An advantage of the current study was its use of registry-reported cancer diagnosis which reduces the likelihood of misclassification of cancer diagnosis compared with self-report. Similar to other large population-based surveys of cancer survivors, a limitation is self-report of smoking status and other health-related variables. Self-report of smoking in this study may not be a significant source of bias, however, as a study of newly diagnosed patients with cancer found that self-report of current and never smoking corresponded 100% with cotinine validation (39). In contrast, it was those who self-reported recent quitting within a year for whom there were discrepancies between self-report and biochemical validation; in the current study, however, only 1.2% of respondents reported quitting within a year of our assessment of smoking status. Still, smoking prevalence observed may be conservative as some current smokers may have died in the 9 years since diagnosis or declined participation because of poorer health. Finally, although we assessed and interpreted results for intentions to quit, other conditions may need to be present for intentions to translate to actions (27). Nevertheless, intentions have been shown to be predictors of health behavior change among survivors (40).

Conclusions

In sum, this study identified smoking patterns and correlates of current smoking, quitting after diagnosis, and quitting intentions 9 years after cancer diagnosis. Some survivors' daily levels of smoking suggest a dependence on tobacco, and there was a significant frequency of nondaily smoking among those who smoked. Prior research suggests that many survivors are interested in quitting following their diagnosis (28, 41). Those who smoke heavily long after their diagnosis may require more intense treatment addressing specific psychosocial characteristics such as perceptions of risk, beliefs of fatalism, etc., that may influence motivation to quit. Effective cessation treatment for cancer survivors exists (12, 42), but future population-based studies examining the importance of psychosocial variables, and their relationships to other health-related variables in predicting current smoking or motivation to quit, will further contribute to enhancing cessation strategies for all survivors who smoke. For example, we propose that the relatively high survivability of a cancer, in the absence of comorbid conditions long after diagnosis, may contribute to reduced perceptions of risk or severity that lower interest in quitting among some long-term survivors who smoked at the time of diagnosis. If supported by evidence, this would be important to address in treatment for long-term survivors. Attention to patient–provider communication, and feelings of stigma and guilt by survivors with smoking-related cancers, is also warranted (43). Any intervention, however, will need to address the unique disease- and treatment-related complexities of cancer survivors (34) to be maximally effective.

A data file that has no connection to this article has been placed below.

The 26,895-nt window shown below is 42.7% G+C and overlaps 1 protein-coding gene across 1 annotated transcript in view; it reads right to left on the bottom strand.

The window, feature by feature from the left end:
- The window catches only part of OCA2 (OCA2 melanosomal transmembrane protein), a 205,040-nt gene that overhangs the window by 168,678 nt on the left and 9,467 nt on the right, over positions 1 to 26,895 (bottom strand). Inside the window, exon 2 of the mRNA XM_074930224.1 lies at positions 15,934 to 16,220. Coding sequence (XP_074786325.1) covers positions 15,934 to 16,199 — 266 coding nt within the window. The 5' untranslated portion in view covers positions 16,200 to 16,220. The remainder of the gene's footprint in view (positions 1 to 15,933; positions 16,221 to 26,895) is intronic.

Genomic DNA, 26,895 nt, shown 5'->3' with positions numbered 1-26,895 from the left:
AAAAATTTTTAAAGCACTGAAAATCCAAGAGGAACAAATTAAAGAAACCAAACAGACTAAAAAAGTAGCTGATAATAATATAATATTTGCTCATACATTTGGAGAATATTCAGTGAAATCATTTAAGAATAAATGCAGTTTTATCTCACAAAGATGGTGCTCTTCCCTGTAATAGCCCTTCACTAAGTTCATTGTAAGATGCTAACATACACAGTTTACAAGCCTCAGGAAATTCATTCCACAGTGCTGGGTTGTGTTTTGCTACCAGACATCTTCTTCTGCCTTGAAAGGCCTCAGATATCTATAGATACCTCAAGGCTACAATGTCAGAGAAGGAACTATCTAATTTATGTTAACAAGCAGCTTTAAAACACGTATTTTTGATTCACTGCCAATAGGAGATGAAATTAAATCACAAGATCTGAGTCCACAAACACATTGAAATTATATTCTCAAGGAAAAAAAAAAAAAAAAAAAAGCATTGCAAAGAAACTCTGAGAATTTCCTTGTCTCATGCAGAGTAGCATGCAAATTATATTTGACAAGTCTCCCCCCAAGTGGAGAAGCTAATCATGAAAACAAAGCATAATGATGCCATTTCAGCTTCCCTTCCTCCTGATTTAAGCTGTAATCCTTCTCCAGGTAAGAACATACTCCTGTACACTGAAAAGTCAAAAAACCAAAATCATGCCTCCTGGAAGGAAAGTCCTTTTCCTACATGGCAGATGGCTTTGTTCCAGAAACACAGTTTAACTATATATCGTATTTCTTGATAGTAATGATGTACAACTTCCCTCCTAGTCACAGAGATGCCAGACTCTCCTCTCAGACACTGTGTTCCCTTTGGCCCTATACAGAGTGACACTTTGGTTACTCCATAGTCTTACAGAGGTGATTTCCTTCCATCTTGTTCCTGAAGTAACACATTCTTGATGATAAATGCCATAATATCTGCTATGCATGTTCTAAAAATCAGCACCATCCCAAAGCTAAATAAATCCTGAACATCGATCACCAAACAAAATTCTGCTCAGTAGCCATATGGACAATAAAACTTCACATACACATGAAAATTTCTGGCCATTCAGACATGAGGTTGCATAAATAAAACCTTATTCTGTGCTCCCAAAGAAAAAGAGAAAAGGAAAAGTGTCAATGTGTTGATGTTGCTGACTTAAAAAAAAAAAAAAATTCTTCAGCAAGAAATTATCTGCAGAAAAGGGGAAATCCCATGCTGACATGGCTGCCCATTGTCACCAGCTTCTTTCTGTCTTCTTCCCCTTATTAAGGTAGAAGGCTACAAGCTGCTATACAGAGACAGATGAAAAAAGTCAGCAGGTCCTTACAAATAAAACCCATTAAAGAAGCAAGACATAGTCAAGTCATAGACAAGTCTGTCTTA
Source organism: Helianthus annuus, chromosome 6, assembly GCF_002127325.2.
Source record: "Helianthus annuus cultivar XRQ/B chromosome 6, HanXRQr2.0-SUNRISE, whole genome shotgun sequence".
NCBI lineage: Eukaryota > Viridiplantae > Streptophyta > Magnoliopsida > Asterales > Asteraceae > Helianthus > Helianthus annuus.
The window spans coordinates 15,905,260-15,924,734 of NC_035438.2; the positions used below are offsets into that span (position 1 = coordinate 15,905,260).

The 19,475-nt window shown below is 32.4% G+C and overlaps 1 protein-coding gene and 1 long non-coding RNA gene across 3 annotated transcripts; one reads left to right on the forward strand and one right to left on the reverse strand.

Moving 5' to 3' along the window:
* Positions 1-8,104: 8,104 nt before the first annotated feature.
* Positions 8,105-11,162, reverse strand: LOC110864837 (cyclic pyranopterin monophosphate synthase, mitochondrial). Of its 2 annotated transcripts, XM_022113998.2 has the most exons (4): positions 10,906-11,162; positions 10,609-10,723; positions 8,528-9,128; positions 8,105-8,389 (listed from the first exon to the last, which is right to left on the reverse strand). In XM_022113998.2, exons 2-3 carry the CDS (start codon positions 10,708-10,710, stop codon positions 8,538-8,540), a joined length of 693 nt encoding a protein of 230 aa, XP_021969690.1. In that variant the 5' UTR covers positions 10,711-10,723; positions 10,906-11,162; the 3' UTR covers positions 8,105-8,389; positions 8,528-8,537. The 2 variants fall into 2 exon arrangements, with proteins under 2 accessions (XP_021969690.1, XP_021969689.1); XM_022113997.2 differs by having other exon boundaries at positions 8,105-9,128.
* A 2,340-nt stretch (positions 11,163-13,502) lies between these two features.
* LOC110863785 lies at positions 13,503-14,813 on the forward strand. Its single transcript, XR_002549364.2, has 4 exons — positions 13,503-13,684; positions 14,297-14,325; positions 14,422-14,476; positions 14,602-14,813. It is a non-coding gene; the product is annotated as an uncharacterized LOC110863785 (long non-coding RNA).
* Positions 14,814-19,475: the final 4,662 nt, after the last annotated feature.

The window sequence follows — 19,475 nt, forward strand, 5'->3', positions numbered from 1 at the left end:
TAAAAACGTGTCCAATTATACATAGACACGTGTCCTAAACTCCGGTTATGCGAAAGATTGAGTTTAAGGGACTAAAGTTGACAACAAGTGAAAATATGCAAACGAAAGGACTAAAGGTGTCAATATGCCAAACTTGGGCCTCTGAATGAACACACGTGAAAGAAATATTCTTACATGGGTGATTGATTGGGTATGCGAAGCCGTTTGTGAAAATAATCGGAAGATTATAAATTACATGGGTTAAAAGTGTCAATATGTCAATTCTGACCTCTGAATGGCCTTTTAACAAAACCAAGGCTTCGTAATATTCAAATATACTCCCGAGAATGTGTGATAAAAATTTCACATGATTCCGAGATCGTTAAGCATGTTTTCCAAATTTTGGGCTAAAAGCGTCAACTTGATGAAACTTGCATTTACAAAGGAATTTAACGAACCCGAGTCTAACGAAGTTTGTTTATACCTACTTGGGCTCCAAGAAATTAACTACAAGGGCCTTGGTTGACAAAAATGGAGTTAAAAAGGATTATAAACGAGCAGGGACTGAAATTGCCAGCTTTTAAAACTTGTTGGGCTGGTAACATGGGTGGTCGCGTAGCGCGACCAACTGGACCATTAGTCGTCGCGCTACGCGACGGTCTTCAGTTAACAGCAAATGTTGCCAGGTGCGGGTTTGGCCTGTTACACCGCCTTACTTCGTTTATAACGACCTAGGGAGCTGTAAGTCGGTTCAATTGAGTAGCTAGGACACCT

No potential conflicts of interest were disclosed.

Conception and design: J.L. Westmaas, K.D. Stein

Development of methodology: J.L. Westmaas, K.I. Alcaraz, K.D. Stein

Acquisition of data (provided animals, acquired and managed patients, provided facilities, etc.): K.D. Stein

Analysis and interpretation of data (e.g., statistical analysis, biostatistics, computational analysis): J.L. Westmaas, K.I. Alcaraz, C.J. Berg, K.D. Stein

Writing, review, and/or revision of the manuscript: J.L. Westmaas, K.I. Alcaraz, C.J. Berg, K.D. Stein

Administrative, technical, or material support (i.e., reporting or organizing data, constructing databases): J.L. Westmaas

Study supervision: K.D. Stein

Certain data used in this study were obtained from the Connecticut Tumor Registry located in the Connecticut Department of Public Health. The authors assume full responsibility for analyses and interpretation of these data. The authors thank all the study participants; the physicians of the participants; Susan Higgins, MD; Project Director Annie O'Neill; Rajni Mehta, Director of the Rapid Case Ascertainment Shared Resource of the Yale Cancer Center and the following Connecticut Hospitals: Charlotte Hungerford Hospital, Bridgeport Hospital, Danbury Hospital, Hartford Hospital, Middlesex Hospital, New Britain General Hospital, Bradley Memorial Hospital, Yale/New Haven Hospital, St. Francis Hospital and Medical Center, St. Mary's Hospital, Hospital of St. Raphael, St. Vincent's Medical Center, Stamford Hospital, William W. Backus Hospital, Windham Hospital, Eastern Connecticut Health Network, Griffin Hospital, Bristol Hospital, Johnson Memorial Hospital, Day Kimball Hospital, Greenwich Hospital, Lawrence and Memorial Hospital, Milford Hospital, New Milford Hospital, Norwalk Hospital, Sharon Hospital, and Waterbury Hospital.

The American Cancer Society (ACS) Studies of Cancer Survivors (SCS) were funded as an intramural program of research conducted by the ACS Behavioral Research Center.

The costs of publication of this article were defrayed in part by the payment of page charges. This article must therefore be hereby marked advertisement in accordance with 18 U.S.C. Section 1734 solely to indicate this fact.